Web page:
High-Powered Engine Testing on a Navy Patrol Boat
(Archive News Story - Products mentioned in this Archive News Story may or may not be available from the manufacturer.)
12628 Chillicothe Rd., Unit J
Chesterland, OH, 44026
Press release date: April 2, 2012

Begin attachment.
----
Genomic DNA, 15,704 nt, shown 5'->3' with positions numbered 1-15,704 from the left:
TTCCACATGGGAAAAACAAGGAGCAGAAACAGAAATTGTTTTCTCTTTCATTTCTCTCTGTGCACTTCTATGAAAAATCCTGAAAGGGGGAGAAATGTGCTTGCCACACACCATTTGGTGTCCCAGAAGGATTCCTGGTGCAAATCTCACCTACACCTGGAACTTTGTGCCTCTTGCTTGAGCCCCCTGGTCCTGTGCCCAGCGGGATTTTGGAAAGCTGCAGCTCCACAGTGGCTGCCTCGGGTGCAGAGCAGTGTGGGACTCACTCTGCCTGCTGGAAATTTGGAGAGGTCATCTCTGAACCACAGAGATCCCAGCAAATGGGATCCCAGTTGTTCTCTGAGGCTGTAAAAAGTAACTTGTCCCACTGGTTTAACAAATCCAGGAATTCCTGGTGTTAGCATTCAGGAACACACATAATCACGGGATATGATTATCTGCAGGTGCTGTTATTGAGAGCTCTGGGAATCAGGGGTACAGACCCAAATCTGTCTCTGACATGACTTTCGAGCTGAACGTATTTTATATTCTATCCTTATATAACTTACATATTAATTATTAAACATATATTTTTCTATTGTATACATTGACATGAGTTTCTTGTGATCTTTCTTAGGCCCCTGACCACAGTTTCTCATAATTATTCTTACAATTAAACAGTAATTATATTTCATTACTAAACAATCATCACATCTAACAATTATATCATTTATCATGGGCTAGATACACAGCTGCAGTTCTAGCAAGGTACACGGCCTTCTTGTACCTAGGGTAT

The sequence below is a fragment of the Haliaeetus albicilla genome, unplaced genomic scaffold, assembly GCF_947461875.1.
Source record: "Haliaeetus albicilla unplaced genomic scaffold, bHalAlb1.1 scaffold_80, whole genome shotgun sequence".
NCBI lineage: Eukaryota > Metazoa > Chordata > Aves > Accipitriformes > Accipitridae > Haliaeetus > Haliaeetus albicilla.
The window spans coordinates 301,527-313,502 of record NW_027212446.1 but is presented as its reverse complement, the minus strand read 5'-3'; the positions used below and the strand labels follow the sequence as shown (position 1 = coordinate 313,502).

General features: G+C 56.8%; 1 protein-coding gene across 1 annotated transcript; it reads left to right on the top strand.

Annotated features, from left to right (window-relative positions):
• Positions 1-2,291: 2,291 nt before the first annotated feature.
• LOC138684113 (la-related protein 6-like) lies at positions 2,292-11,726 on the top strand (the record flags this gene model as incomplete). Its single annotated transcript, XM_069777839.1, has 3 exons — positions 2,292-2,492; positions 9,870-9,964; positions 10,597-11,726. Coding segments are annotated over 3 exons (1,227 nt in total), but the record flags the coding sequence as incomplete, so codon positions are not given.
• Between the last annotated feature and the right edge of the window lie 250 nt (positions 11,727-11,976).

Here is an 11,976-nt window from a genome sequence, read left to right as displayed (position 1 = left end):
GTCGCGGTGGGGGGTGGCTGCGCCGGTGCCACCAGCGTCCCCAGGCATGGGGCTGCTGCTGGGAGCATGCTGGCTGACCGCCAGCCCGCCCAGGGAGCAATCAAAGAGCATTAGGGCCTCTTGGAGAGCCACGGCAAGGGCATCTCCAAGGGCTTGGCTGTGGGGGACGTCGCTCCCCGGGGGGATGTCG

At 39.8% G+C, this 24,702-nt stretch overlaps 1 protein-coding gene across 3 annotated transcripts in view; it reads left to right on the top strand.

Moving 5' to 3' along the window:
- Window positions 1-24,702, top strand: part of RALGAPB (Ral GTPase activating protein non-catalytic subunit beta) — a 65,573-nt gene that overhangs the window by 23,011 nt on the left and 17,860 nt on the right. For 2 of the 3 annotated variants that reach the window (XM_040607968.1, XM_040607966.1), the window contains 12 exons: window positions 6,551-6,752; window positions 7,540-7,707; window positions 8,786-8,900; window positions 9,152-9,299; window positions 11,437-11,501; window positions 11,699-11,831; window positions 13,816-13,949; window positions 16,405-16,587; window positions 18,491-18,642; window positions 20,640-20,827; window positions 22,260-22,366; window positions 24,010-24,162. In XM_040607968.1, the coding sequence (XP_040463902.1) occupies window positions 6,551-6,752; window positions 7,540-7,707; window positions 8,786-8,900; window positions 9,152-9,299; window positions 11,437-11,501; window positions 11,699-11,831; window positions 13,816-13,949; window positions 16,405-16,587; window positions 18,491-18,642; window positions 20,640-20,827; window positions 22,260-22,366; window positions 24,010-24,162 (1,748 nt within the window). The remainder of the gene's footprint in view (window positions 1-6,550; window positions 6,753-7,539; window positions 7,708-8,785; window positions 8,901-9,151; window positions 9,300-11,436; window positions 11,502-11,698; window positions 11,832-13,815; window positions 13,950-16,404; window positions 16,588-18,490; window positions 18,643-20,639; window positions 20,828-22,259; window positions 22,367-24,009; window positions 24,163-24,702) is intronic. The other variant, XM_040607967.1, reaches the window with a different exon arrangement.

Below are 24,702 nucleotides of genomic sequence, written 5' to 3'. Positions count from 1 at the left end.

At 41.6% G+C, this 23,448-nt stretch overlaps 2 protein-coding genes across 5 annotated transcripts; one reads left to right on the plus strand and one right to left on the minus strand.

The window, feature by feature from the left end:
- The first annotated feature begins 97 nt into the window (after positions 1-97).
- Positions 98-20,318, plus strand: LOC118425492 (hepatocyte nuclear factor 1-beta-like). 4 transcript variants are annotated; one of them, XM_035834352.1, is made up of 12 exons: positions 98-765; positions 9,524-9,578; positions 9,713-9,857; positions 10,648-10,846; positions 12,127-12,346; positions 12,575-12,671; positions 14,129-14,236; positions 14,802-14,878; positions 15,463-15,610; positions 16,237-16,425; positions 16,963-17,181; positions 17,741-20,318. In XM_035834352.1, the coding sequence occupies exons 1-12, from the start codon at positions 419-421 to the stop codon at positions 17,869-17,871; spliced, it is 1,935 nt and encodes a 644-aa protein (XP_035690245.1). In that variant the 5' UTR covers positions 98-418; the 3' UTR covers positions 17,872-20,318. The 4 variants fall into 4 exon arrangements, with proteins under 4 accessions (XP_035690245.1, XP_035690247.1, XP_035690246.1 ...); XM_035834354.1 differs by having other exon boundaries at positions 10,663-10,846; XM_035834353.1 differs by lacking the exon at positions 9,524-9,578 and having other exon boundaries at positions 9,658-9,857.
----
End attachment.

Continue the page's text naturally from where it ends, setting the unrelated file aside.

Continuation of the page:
CHESTERLAND OH - CAS DataLoggers recently provided the data logging solution for a heavy equipment and engine dealer. The company was running a strenuous test program to help a leading manufacturer validate a new engine design by measuring the performance of its engines installed in a navy patrol boat. The customer's client specified the test procedures to be carried out, and company engineers conducted these tests by operating the boat, capturing all the required data, and then organizing it for later analysis. The program collected various data to test the effects of a wide range of factors including engine speed, boat speed, temperature, differential fuel pressure, and many others. Over 230 hours were logged for each engine, which specified the measurement of over 40 different parameters taken once a second. The customer used their own equipment to find meaningful trends in the data, identifying problematic issues that developed with the engines over time, then notified the manufacturer's engineers who provided more specialized devices to analyze the vast amount of data to further identify the problems. However, the customer became concerned during their test runs that their existing equipment was occasionally missing trends due to the sheer amount of data they were collecting. These trends could be difficult to catch--for example, if the engine's cooling temperature went up, that alone could affect many other factors. A related problem was that many of these issues, especially engine noises, were hard to describe, involving questions such as 'Does it sound like a click or a clack?' so that the company had to search across wide areas of data to analyze these trends in detail. Given these problems, the customer began looking for an advanced datalogging solution to record all the different values and also archive and analyze the data.